ZEDRECK: When I first got out of nursing school and was working as a staff nurse, I had an opportunity to become a clinical instructor. I absolutely loved the role of educating and precepting new RNs and believed my ultimate professional goal would be to become a masters prepared clinical instructor. Meanwhile in my clinical unit, I was asked to assume an interim management position which became permanent. I quickly learned that as a manager, I was responsible for ongoing teaching and mentoring. In addition, during the time I was in management positions, I was an adjunct faculty member at the University. I had a perfect blend of education in my leadership role as well as teaching in a formal classroom setting. In the most recent chapter, after working 35+ years in healthcare leadership, I found the opportunity to teach full time in the DNP Health Systems Executive Leadership (HSEL) program and has taken me full circle back into that full time educator role.
Why did you choose to teach at Pitt Nursing and what’s keeping you here?
IMES: Pitt Nursing is one of the best schools of Nursing in the country, if not the world. Being at the University provides me with the opportunities that I need to successfully the fulfill the School's mission of teaching, scholarship, and service.
DEMIRCI: I was an undergraduate and PhD student at Pitt Nursing. I learned from the best of the best—top researchers and nurse educators in their fields. I remember being so impressed by so many of my professors. I dreamt of having that level of knowledge and experience and, perhaps one day, teaching in those same lecture halls. One of my best teachers/mentors at Pitt Nursing was the late, great Dr. Susan Cohen. She always pushed me to dig deeper, to think more critically and reflexively, and was the biggest advocate for students. It is an honor to teach in the same place that she did and to pass on her lessons to my students.
What keeps me here and engaged in Pitt Nursing’s education mission is our school’s commitment to constant innovation. Since I’ve been an undergraduate, there have been so many initiatives and programs to improve nursing education—from the Undergraduate Research Mentorship Program, the BSN Honors Program, to continuing education in teaching/learning for faculty. There are also multiple funding opportunities and incentives for faculty to create new courses, certificates, and programs--and improve existing courses through new content, methods, and equipment.
ZEDRECK: I love the energy that is re-introduced to me the by students. Working 35+ years in leadership gave me great experiences and growth, however, it is exciting to realize there continues to be something new to learn. While I have a set of skills and volumes of experience to share with my students, I find that I can apply those experiences in different ways to address the challenges nursing leaders have today. I can help them successfully navigate those challenges and continue to learn and find new opportunities.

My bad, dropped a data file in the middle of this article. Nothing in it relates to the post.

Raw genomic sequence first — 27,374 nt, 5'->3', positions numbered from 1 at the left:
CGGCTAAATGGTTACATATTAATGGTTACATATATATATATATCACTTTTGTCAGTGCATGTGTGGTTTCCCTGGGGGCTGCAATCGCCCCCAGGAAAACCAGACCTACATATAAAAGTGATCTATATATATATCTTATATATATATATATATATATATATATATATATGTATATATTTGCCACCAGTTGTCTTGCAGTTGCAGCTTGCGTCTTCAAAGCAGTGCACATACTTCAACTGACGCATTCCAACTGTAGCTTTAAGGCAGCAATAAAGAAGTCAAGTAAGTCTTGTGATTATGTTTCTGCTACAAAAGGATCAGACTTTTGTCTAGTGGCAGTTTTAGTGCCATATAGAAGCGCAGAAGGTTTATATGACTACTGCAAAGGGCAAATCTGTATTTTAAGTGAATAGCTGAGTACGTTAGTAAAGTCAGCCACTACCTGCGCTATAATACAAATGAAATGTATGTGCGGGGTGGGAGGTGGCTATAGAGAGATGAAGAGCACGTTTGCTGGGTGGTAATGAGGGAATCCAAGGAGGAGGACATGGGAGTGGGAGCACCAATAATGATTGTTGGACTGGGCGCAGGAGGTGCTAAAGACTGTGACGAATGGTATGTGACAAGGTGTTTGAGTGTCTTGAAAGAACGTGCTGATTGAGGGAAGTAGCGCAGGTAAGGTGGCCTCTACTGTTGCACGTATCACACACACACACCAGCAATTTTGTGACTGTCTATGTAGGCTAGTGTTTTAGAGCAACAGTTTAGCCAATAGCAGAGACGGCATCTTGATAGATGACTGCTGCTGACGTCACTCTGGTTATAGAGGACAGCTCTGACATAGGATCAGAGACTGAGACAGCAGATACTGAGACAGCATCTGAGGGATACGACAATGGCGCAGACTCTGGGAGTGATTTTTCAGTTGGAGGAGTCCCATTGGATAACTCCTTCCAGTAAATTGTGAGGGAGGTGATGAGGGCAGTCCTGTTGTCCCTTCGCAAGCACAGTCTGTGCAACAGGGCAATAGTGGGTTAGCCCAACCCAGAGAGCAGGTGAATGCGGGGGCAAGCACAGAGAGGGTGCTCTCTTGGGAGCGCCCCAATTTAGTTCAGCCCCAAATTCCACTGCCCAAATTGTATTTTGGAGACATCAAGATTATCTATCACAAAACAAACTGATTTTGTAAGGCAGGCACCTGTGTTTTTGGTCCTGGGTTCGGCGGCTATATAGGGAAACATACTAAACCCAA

What do you find most rewarding?
IMES: Teaching a large class of 100+ students can be challenging. In classes like those, I find our in-class discussions to be very rewarding. This gives me the opportunity to see that the students are understanding the content and materials. Sometimes you get see that "aha moment" which is very satisfying. Additionally, one-on-one interactions with students (e.g., answering questions before or after class, meeting to discuss assignments or review exams, working with the students as they help with research projects) are very rewarding.
DEMIRCI: Being a part of a student’s journey. When I see students get their dream job, achieve a big education or career milestone, or make a difference for patients or the community, it feels even better than a personal achievement. I would also say the direct day-to-day interactions are so fun—students have some of the most creative, thoughtful ideas and questions. The discussions we have keep me curious and give me hope that we can solve some of the biggest challenges in healthcare and the world.
ZEDRECK: What I find most rewarding is the excitement when you share something with them, and you can see they have applied it to their specific roles and challenges, and they are now looking through a different or more enlightened lens.
Sometimes it’s the next semester and I will get a call from a previous student who will say “l remember you saying this will be meaningful to you someday and last week it happened to me!”. Those moments along with the fact that I continue to grow in this role as a professor at Pitt is extremely rewarding and far exceeds my expectations. I always loved teaching and the fresh eyes and ears of students, but this has exceeded my expectations.
Pitt Nursing is where students and faculty members go to change the world, and we want you to help leave that lasting impact. The School of Nursing currently has several faculty positions open and we’re looking for qualified applicants to apply.